BOISE, Idaho — There are a lot of issues being constantly debated in Congress right now, from the continued government shutdown to the development that President Donald Trump may be blocked from delivering his State of the Union address to the House of Representatives.

On Wednesday, KTVB spoke with Idaho freshman congressman Russ Fulcher about the contentious atmosphere in Washington D.C., and his controversial “no” vote on the recent NATO Support Act.

When talking about his initial impressions of the politics in Washington DC, Fulcher says what many see from afar is the reality.

"A big, big gap in philosophical thinking, bigger than I thought, I did know there was going to be some of that," Fulcher said.

The crux of that right now is the government shutdown that has stretched on for over a month.

"It's not debate about what the right thing to do is, it is a power play between the speaker and the president," Fulcher explained. "That's basically all this falls down to."

With that in mind, Fulcher says he and the 100 other new members of the House of Representatives are trying to buck old time rivalries to reach common ground.

"We are actually working together reasonably well and trying to put pressure on the powers that be to just look at the facts, make decisions based on the facts before us, not what's in the rear view mirror," he said.

If given a shot, Fulcher believes Congress could end the shut down quickly.

"If the body With the current makeup had a green light from leadership on both sides just to do a straight up vote, this thing I believe would be over very, very quickly," he said.

Heading into the House of Representatives, Fulcher knew he was going to be in the minority party. This week, he saw that exemplified when he was one of only 22 representatives to vote no on the NATO Support Act. Some are criticizing the freshman congressman's vote, but he explains the decision was simple.

“The real purpose was to try and put the president into a situation where he couldn't pull out of NATO, or whatever," Fulcher said. "But the language locks us into the current situation and as a negotiator, as a former businessman, and as a legislator, I never want to lock myself into a position because if I do that, I tell my opponents I can't move."

A new debate in Washington now centers on whether or not President Trump will deliver his State of the Union next week to the House.

House Speaker Nancy Pelosi says the president will not receive an invitation to do. Like many members of Congress, Fulcher is now offering ideas for an alternative.

"If the president were to ask me, and he hasn't, and I assure you, but I would tell him either to deliver his message in the Senate and we can join him there or to pick another site around the country, and we could join him there," Fulcher said.

Idaho's other congressman, Rep. Mike Simpson, released a statement Wednesday addressing the continued government shutdown.

Simpson said in part that like all Americans, he is extremely frustrated in Congress's inability to compromise.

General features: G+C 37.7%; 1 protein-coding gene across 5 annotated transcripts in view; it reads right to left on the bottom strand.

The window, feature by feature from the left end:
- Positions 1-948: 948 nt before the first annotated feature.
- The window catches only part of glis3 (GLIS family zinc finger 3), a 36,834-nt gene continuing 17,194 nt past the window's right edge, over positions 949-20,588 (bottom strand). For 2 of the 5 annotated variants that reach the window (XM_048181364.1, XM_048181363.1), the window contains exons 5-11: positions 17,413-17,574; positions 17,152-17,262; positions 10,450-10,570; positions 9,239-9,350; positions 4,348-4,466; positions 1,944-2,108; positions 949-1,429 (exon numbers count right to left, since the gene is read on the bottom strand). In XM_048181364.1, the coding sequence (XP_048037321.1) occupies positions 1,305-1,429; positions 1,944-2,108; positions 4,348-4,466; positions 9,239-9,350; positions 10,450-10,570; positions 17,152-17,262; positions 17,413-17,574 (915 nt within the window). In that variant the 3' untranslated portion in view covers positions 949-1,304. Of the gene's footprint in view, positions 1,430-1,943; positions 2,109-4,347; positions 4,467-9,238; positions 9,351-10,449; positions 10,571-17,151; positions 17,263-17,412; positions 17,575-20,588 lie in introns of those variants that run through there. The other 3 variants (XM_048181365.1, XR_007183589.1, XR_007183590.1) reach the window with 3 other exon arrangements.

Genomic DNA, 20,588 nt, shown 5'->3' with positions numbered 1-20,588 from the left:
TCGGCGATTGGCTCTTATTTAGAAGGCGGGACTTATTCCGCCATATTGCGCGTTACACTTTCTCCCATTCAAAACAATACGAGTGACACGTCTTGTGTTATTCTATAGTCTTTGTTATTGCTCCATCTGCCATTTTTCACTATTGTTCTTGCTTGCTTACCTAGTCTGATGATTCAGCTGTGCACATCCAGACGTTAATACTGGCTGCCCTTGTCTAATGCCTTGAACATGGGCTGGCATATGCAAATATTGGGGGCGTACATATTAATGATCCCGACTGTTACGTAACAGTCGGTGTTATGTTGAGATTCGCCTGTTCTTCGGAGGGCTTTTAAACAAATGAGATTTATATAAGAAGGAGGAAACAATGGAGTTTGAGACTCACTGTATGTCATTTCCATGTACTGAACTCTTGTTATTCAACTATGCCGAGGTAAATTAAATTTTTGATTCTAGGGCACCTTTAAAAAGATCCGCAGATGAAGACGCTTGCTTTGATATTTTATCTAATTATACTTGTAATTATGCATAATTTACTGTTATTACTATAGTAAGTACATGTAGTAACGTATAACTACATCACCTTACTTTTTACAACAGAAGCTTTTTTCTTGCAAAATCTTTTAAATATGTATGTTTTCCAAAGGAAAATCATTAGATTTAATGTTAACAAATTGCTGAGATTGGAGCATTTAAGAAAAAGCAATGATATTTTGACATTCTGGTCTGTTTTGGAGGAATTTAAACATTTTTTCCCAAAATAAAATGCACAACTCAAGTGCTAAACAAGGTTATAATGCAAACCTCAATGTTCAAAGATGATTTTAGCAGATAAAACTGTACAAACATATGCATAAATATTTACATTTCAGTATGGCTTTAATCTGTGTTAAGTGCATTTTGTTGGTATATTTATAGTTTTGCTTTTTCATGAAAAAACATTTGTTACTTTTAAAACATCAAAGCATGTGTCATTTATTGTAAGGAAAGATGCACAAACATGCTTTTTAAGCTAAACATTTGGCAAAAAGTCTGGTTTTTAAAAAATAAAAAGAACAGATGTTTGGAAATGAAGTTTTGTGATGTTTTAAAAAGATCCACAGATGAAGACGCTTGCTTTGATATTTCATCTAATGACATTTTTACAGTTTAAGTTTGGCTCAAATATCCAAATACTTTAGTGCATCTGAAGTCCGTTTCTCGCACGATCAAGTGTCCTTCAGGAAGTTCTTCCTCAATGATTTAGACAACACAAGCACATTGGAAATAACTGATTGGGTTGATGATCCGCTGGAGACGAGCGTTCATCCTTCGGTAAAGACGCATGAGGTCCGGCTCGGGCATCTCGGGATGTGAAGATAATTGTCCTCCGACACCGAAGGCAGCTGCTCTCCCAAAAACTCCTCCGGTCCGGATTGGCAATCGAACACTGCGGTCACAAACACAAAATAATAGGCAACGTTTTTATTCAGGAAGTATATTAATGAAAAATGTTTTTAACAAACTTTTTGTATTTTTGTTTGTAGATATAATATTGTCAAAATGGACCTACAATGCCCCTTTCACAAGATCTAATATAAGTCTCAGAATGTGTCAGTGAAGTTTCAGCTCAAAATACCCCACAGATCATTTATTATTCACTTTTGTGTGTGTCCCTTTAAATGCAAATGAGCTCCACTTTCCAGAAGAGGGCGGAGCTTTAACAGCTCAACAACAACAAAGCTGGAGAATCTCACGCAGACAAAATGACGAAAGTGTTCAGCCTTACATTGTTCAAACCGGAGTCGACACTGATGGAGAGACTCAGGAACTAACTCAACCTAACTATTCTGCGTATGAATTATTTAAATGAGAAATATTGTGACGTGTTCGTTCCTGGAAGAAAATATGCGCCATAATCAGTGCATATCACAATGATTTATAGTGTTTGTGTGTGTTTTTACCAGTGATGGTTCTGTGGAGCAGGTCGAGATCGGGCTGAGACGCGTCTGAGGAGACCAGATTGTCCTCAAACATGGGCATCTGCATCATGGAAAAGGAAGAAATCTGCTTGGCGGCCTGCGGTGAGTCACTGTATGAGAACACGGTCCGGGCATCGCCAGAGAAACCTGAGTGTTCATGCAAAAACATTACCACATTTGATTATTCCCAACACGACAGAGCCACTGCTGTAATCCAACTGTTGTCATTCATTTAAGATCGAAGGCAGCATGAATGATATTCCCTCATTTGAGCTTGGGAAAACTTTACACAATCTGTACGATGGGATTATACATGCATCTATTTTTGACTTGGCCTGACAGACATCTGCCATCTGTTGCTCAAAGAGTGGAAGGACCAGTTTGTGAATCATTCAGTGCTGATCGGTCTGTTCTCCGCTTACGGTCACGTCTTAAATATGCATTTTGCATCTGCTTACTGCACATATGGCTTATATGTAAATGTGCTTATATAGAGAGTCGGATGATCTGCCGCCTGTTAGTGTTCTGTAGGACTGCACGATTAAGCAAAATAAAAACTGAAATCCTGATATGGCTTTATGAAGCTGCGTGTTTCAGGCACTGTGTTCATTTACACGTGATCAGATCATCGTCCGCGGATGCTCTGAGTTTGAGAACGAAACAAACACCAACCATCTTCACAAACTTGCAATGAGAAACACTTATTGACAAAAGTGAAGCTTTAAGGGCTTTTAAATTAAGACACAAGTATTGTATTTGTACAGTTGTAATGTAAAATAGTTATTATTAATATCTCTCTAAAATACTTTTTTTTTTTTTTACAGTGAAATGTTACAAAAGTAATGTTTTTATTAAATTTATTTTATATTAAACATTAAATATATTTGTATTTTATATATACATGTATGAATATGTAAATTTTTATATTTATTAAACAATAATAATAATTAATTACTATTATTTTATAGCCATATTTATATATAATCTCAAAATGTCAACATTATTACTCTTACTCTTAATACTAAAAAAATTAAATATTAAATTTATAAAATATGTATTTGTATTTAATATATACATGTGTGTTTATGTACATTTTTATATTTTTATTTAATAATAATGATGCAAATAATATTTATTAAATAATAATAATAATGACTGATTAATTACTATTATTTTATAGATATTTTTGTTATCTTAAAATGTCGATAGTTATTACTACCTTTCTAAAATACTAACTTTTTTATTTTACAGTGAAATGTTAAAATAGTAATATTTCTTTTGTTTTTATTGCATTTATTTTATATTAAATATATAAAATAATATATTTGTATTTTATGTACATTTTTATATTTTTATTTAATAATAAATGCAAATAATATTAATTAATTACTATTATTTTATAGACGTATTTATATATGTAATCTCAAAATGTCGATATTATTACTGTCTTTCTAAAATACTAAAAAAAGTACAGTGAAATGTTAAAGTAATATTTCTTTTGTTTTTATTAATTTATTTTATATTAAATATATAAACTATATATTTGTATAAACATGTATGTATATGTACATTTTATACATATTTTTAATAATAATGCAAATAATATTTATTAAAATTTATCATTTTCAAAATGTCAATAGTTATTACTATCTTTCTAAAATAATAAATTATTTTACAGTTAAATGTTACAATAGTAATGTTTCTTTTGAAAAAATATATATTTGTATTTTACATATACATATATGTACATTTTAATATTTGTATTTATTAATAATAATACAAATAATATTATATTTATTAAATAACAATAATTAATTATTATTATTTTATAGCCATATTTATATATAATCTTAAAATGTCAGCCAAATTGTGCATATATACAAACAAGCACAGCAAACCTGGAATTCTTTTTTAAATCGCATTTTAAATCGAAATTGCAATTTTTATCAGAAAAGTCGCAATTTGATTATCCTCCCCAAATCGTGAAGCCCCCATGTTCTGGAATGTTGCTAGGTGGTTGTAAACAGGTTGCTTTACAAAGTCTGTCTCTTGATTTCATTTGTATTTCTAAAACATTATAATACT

Simpson says he has encouraged his colleagues on both sides of the aisle to come to the table with serious proposals that could end the crisis immediately.

Below is Rep. Simpson’s full statement:

“Like all Americans, I am extremely frustrated in Congress' inability to compromise. My message to Idahoans is that I am sorry for the failure of your elected leaders to fulfill their most basic duty. We are a diverse nation with many different viewpoints, but all Americans expect their government to continue functioning, day in and day out.

“I strongly believe there has to be a way to address our nation's significant policy disagreements without causing Americans to suffer the uncertainty of a shutdown, and that is the outcome I will continue working toward with my colleagues until it is resolved.

“I have encouraged my colleagues on both sides of the aisle to come to the table with serious proposals that could end this crisis immediately. The shutdown has gone on far too long with far too little progress until this point. The President brought forward a thoughtful compromise over the weekend, but I was yet again disappointed that the Democrats dismissed the proposal before details were even announced. Americans deserve real negotiations that result in meaningful progress - not partisan pandering.

“Today, the House voted on a package of bills that were negotiated last year between the House and the Senate, Republicans and Democrats. Although it does not represent my preferred starting place for negotiations, I support it because it includes provisions that are important for Idaho that I personally worked to secure, including increased funding for sage grouse conservation, PILT, wildfire prevention and suppression, and a prohibition on listing sage grouse as an endangered species, among many others. My hope is that it will be conferenced with the President’s plan being voted on in the Senate this week, a plan that acknowledges and addresses the very real crisis at our southern border.

“To Idaho, a shutdown means thousands of furloughs for government workers and contractors, a significant reduction in the work being done by the Forest Service to prevent catastrophic wildfires, and the added backlog to the deferred maintenance on our public lands and National Parks, to name just a few things. It is unacceptable to jeopardize the pay of our hard-working civil servants from carrying out their service to the American people. I understand the burden that this has created for many families, and I commend the men and women in our country are currently working with their pay withheld or who are furloughed. I truly hope that my colleagues and I can break this impasse this week so that we can all go back to work in addressing this country’s other real challenges.”

Author: Joe Parris

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